Some people tend to compare their relationships to the Hollywood stories that they see in the movies. Others feel under pressure, especially with the advent of social media. Whether you’re single or with someone, the so-called month of love can remind us of how lonely we are and make us feel bad about our social skills or anxieties.
Love can be beautiful, but it’s also unpredictable, surprising, and sometimes even damaging to our mental health. This article is designed to encourage you to start showing yourself love by improving your confidence, whether you’re single or not. It also aims to increase your self-esteem and help you cope with this celebration more positively, whether you love it or hate it.
Re-evaluate Your Boundaries
Whether you’re dating or just enjoying time to yourself, knowing your boundaries can help make you a stronger person in the face of challenging situations. You must know what you deserve and what’s unacceptable, start to practice saying ‘No,’ and address situations where you feel you should be treated differently.
Keeping open communication with your partner, family, and friends is vital to keeping your relationships healthy. However, it’s also essential that you check in with yourself regularly to examine how you feel. Once you begin to learn your boundaries and set them in place, you’ll become more empowered, and you’ll see your self-esteem rise.
Ignore Social Media
Most people tend to showcase their best sides on social media. It may be a seemingly perfect relationship, the ideal job, the best friends, the good gifts, or the luxurious get-away. But you should remember that people only show you what they want you to see.
They might be living a great life, but everyone has flaws and has struggles of their own because they’re human too. If you think you’re vulnerable and you want to evade all the romantic posts this Valentine’s season that might hurt your self-esteem, take a break from social media and devote that time to improving yourself instead.
Read a book you’ve been wanting to read, spend time learning how to cook your favorite meal or invest in yourself by taking up a new class. If you can’t do these things, then remember to take everything for what it is – just a post on social media, and not always the whole truth.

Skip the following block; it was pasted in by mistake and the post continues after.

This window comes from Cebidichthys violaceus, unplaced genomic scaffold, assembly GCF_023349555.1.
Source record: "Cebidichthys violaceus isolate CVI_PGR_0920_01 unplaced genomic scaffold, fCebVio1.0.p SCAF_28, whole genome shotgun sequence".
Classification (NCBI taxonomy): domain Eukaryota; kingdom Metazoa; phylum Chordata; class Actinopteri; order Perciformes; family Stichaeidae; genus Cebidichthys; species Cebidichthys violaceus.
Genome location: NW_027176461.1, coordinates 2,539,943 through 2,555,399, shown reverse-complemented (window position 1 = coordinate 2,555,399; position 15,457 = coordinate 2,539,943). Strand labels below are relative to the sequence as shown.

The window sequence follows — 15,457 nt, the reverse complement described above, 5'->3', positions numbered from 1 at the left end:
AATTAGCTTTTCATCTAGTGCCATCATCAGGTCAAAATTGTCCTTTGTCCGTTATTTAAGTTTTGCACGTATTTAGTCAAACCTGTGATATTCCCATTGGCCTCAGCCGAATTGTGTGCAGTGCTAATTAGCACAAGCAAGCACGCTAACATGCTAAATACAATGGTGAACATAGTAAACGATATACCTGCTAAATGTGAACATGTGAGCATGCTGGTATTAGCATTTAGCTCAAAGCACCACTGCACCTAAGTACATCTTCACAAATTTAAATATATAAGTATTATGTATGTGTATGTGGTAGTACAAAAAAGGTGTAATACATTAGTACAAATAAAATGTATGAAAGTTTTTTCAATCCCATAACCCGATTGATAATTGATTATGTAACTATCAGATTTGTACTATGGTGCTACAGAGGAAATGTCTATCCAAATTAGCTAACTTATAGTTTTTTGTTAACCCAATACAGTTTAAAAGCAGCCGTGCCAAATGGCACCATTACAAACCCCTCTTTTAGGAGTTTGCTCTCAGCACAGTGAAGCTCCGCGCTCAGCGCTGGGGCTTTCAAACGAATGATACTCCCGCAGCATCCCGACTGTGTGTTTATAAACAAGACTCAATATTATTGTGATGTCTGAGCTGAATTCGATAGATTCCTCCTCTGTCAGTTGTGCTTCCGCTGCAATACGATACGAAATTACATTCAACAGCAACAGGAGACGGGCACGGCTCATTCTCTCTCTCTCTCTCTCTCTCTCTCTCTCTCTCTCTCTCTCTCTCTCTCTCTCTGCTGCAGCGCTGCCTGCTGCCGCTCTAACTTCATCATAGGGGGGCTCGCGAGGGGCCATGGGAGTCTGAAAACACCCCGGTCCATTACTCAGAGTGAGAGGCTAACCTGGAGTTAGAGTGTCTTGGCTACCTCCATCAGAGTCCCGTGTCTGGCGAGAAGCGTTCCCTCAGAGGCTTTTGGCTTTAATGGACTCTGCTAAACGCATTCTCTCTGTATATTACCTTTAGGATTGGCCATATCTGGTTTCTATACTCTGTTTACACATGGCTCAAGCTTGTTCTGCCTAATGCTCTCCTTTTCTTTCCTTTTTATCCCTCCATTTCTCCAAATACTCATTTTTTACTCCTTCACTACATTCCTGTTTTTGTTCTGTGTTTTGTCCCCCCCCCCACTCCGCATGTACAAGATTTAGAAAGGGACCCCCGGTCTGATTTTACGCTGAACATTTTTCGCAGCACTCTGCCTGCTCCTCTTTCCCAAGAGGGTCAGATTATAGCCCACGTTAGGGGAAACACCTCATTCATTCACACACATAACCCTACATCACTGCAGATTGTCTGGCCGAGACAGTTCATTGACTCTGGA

Realize that There Are Different Ways to Express Romance
Some people are born romantic. Whether they are single or in a relationship, they often enjoy the celebration and the general romantic feeling it brings. But romance can be different for other people, and they will find the idea of celebrating Valentine’s Day an uncomfortable event.
Different people like different gifts too. Some prefer time and honesty, some a hot drink with a good conversation, or a leisurely walk along the beach. Others may want a more extravagant display of affection. Still, in a relationship, it’s essential to talk about your differences and be confident to share what you need with another to make sure you’re comfortable. If you expect the other person to be a mind reader, it can only create friction.
Manage Your Expectations
A lot of people sometimes get a bit carried away with romance movies, but you rarely see this kind of romance in real life. So, try addressing situations with no expectations. We’re not telling you not to hope for a card or small gift, but Valentine’s Day can lead to arguments when expectations don’t match.
It can also harm your self-esteem if your partner doesn’t put the same effort as you have, or put in as much thought as you expect. This can be a problem not only in new relationships where you’re still getting to know each other but to long-term commitments as well.
If you are single and fancy giving yourself some self-love, do something beautiful for you. Get your hair done, buy yourself new shoes, have dinner at a fancy restaurant, have an hour of uninterrupted alone time reading a good book or watching your favorite film, or do whatever it is that will make you feel good.
Don’t Damage Your Mental Health
We can all feel pressured to “perform” well. Whether it’s buying a good gift, planning a romantic gesture, or just generally pleasing a loved one. The most important thing you can do is look after your mental health. Don’t buy an extravagant gift if it’s going to get you in debt and grow your anxiety. Don’t do things that will make you uncomfortable if only to impress someone. Your loved ones care for your mental health more than what you do for them or give them.
Realize Your True Worth
Don’t Torture Yourself for Past Choices
The Valentine season can cause you to look back on your previous relationships and decisions, and it can lead you to be hard on yourself. You can blame yourself for your own mistakes, but remember that it doesn’t matter where you’ve come from, what matters is where you’re going, and you can choose where that is.
Help Your Partner Suffering from Mental Illness
If you’re with someone who has a mental illness, make sure to keep communication flowing so you can learn how to support them. Ask them what will help them feel better, when they are happiest, and what’s the best thing you can do to support them.
Give them time to explain their feelings and their needs. When you spend time discussing with your partner about their mental health, you not only help them, but you also make yourself feel empowered and better equipped to support them too.
If you know someone who has mental health issues, please get in touch with Phyllis Tonkin, LCSW today at 713-206-5156 or 713-668-6666. You may also send us an email at [email protected], and we will be happy to set you up for an appointment.